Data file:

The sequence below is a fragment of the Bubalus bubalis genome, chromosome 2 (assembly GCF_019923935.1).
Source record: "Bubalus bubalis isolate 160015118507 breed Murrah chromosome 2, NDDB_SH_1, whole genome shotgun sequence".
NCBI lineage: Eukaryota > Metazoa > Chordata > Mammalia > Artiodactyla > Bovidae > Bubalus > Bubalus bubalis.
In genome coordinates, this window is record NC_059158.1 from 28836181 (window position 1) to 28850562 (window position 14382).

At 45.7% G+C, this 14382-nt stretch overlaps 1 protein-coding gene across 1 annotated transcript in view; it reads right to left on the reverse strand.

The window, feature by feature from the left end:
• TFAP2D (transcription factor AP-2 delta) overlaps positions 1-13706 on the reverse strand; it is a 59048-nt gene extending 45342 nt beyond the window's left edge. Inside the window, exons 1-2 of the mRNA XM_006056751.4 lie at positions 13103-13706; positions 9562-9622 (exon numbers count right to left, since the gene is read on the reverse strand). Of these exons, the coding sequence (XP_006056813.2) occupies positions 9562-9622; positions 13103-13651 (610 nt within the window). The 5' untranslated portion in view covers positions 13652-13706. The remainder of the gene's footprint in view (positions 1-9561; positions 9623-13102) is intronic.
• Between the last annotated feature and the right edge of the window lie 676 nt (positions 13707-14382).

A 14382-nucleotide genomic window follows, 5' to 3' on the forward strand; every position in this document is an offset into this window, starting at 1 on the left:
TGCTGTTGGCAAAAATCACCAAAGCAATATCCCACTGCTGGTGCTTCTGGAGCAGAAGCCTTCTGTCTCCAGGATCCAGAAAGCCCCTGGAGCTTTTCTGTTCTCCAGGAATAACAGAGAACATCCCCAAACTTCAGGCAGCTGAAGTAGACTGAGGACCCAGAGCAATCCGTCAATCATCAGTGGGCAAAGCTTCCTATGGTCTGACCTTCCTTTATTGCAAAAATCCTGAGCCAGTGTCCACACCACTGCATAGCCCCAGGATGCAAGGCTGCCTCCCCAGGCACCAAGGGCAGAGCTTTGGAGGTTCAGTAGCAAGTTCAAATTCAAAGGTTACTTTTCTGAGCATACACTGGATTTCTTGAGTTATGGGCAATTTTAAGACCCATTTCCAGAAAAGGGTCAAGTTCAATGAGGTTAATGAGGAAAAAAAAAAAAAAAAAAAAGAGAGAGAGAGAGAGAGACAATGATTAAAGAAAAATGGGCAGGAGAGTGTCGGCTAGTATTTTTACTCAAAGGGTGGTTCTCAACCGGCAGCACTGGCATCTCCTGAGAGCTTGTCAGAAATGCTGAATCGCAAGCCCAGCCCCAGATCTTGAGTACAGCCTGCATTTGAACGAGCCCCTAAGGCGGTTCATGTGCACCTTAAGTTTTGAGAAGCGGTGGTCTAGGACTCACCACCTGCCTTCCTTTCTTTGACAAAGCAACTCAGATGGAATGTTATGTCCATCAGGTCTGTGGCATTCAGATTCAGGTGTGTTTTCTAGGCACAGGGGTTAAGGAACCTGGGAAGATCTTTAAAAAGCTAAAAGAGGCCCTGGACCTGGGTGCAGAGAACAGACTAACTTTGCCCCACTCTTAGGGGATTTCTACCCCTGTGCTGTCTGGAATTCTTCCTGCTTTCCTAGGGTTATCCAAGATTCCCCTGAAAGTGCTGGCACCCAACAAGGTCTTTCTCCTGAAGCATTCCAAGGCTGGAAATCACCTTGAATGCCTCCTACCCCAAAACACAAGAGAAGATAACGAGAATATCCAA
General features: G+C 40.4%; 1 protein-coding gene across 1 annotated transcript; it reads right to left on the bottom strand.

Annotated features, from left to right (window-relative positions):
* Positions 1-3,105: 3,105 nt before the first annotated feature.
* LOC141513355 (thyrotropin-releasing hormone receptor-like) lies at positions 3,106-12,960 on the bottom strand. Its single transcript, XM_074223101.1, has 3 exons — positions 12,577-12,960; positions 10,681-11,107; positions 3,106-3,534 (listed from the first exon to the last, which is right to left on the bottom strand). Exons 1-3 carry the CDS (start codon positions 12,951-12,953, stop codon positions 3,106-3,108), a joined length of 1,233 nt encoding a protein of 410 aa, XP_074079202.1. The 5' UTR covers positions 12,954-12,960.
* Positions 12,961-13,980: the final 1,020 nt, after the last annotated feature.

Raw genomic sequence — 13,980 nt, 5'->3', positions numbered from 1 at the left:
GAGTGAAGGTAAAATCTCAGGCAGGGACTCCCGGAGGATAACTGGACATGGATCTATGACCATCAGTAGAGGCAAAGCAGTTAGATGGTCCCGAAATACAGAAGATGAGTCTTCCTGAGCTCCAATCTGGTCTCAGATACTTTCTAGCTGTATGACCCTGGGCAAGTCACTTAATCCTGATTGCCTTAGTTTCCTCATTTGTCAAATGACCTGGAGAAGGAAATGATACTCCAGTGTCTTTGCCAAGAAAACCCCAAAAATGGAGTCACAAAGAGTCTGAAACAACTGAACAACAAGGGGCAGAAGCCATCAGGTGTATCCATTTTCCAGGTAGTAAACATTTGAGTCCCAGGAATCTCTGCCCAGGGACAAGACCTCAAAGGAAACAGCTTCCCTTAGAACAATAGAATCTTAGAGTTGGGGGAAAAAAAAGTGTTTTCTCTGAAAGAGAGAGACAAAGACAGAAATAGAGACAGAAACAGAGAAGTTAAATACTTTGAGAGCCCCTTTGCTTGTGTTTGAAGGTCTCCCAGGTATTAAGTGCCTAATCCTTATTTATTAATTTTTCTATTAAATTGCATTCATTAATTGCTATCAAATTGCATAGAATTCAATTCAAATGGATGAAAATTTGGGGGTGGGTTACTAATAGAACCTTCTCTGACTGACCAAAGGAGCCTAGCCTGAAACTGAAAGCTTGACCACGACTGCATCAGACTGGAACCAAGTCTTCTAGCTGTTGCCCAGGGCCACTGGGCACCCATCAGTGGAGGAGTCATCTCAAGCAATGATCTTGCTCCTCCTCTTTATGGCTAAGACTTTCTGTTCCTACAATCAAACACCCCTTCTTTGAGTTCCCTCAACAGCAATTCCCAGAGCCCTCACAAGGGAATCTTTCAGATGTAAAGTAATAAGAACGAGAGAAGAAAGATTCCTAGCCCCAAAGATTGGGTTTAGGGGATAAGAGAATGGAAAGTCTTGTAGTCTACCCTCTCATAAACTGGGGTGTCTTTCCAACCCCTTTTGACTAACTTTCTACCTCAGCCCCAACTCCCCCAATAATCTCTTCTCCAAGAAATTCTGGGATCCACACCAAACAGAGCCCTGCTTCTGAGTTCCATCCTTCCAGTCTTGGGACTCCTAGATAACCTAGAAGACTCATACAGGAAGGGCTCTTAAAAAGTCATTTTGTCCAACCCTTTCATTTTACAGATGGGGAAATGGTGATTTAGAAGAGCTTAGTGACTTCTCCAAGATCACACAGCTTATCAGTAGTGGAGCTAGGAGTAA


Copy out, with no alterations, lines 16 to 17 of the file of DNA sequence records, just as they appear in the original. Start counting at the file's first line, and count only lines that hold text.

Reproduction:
Raw genomic sequence — 13,980 nt, 5'->3', positions numbered from 1 at the left:
GAGTGAAGGTAAAATCTCAGGCAGGGACTCCCGGAGGATAACTGGACATGGATCTATGACCATCAGTAGAGGCAAAGCAGTTAGATGGTCCCGAAATACAGAAGATGAGTCTTCCTGAGCTCCAATCTGGTCTCAGATACTTTCTAGCTGTATGACCCTGGGCAAGTCACTTAATCCTGATTGCCTTAGTTTCCTCATTTGTCAAATGACCTGGAGAAGGAAATGATACTCCAGTGTCTTTGCCAAGAAAACCCCAAAAATGGAGTCACAAAGAGTCTGAAACAACTGAACAACAAGGGGCAGAAGCCATCAGGTGTATCCATTTTCCAGGTAGTAAACATTTGAGTCCCAGGAATCTCTGCCCAGGGACAAGACCTCAAAGGAAACAGCTTCCCTTAGAACAATAGAATCTTAGAGTTGGGGGAAAAAAAAGTGTTTTCTCTGAAAGAGAGAGACAAAGACAGAAATAGAGACAGAAACAGAGAAGTTAAATACTTTGAGAGCCCCTTTGCTTGTGTTTGAAGGTCTCCCAGGTATTAAGTGCCTAATCCTTATTTATTAATTTTTCTATTAAATTGCATTCATTAATTGCTATCAAATTGCATAGAATTCAATTCAAATGGATGAAAATTTGGGGGTGGGTTACTAATAGAACCTTCTCTGACTGACCAAAGGAGCCTAGCCTGAAACTGAAAGCTTGACCACGACTGCATCAGACTGGAACCAAGTCTTCTAGCTGTTGCCCAGGGCCACTGGGCACCCATCAGTGGAGGAGTCATCTCAAGCAATGATCTTGCTCCTCCTCTTTATGGCTAAGACTTTCTGTTCCTACAATCAAACACCCCTTCTTTGAGTTCCCTCAACAGCAATTCCCAGAGCCCTCACAAGGGAATCTTTCAGATGTAAAGTAATAAGAACGAGAGAAGAAAGATTCCTAGCCCCAAAGATTGGGTTTAGGGGATAAGAGAATGGAAAGTCTTGTAGTCTACCCTCTCATAAACTGGGGTGTCTTTCCAACCCCTTTTGACTAACTTTCTACCTCAGCCCCAACTCCCCCAATAATCTCTTCTCCAAGAAATTCTGGGATCCACACCAAACAGAGCCCTGCTTCTGAGTTCCATCCTTCCAGTCTTGGGACTCCTAGATAACCTAGAAGACTCATACAGGAAGGGCTCTTAAAAAGTCATTTTGTCCAACCCTTTCATTTTACAGATGGGGAAATGGTGATTTAGAAGAGCTTAGTGACTTCTCCAAGATCACACAGCTTATCAGTAGTGGAGCTAGGAGTAA